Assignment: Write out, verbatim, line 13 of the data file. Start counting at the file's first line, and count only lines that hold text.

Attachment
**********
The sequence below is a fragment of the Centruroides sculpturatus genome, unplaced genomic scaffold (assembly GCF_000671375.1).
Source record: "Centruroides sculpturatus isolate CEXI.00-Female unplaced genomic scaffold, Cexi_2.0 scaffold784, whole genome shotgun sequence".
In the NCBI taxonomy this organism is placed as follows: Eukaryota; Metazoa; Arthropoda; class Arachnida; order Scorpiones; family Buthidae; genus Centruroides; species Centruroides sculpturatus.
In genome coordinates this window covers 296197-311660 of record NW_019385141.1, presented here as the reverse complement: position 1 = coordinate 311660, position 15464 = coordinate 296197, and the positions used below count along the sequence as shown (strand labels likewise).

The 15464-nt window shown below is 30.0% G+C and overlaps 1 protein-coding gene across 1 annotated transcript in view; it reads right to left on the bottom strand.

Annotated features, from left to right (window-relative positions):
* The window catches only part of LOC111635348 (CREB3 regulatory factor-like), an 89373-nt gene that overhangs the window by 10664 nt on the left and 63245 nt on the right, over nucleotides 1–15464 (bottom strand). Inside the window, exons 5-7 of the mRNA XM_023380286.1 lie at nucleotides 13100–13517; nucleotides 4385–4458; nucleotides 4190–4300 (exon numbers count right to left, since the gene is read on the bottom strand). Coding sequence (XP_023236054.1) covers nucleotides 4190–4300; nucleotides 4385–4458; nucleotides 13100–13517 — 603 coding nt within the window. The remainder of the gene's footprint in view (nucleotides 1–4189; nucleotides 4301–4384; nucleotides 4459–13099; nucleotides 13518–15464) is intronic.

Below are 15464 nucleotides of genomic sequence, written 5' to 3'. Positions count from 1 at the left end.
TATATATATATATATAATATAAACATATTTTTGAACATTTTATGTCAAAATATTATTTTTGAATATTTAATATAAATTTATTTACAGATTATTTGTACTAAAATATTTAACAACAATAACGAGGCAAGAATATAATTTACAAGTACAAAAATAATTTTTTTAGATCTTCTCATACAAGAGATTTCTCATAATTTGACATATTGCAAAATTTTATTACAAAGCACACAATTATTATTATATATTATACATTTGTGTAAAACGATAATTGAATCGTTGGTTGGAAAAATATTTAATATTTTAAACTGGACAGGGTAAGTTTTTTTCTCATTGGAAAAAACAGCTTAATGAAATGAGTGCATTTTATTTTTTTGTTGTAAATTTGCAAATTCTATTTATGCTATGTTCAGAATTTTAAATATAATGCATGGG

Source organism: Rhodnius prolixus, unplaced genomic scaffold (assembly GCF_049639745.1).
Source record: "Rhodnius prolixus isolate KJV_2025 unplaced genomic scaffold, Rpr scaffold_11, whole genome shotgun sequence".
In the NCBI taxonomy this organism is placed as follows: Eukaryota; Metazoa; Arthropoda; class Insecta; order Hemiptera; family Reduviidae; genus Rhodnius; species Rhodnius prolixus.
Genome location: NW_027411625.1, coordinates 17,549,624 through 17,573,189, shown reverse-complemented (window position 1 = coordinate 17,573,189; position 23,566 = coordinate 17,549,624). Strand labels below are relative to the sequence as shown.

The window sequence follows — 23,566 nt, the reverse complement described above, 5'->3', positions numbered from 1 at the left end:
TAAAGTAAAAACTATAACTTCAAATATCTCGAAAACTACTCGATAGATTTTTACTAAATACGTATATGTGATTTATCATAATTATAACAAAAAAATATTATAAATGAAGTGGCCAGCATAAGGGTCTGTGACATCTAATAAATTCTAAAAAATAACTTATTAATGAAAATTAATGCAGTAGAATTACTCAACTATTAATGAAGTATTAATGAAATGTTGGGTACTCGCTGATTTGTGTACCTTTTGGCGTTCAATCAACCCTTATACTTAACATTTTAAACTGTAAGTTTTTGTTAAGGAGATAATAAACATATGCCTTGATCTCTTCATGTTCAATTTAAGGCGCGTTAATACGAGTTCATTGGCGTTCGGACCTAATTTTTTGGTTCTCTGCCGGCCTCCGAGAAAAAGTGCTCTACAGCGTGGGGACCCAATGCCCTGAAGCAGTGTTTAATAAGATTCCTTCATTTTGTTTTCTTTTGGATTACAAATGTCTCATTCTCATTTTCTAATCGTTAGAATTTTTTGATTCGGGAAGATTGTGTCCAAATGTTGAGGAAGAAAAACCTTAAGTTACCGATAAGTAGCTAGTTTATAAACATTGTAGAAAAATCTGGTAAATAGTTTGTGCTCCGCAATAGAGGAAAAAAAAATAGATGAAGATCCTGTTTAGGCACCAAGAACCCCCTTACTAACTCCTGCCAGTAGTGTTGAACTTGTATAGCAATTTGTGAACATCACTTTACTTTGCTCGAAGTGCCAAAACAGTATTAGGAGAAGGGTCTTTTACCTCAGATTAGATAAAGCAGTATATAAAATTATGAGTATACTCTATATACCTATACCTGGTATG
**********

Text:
Genome location: NW_027411625.1, coordinates 17,549,624 through 17,573,189, shown reverse-complemented (window position 1 = coordinate 17,573,189; position 23,566 = coordinate 17,549,624). Strand labels below are relative to the sequence as shown.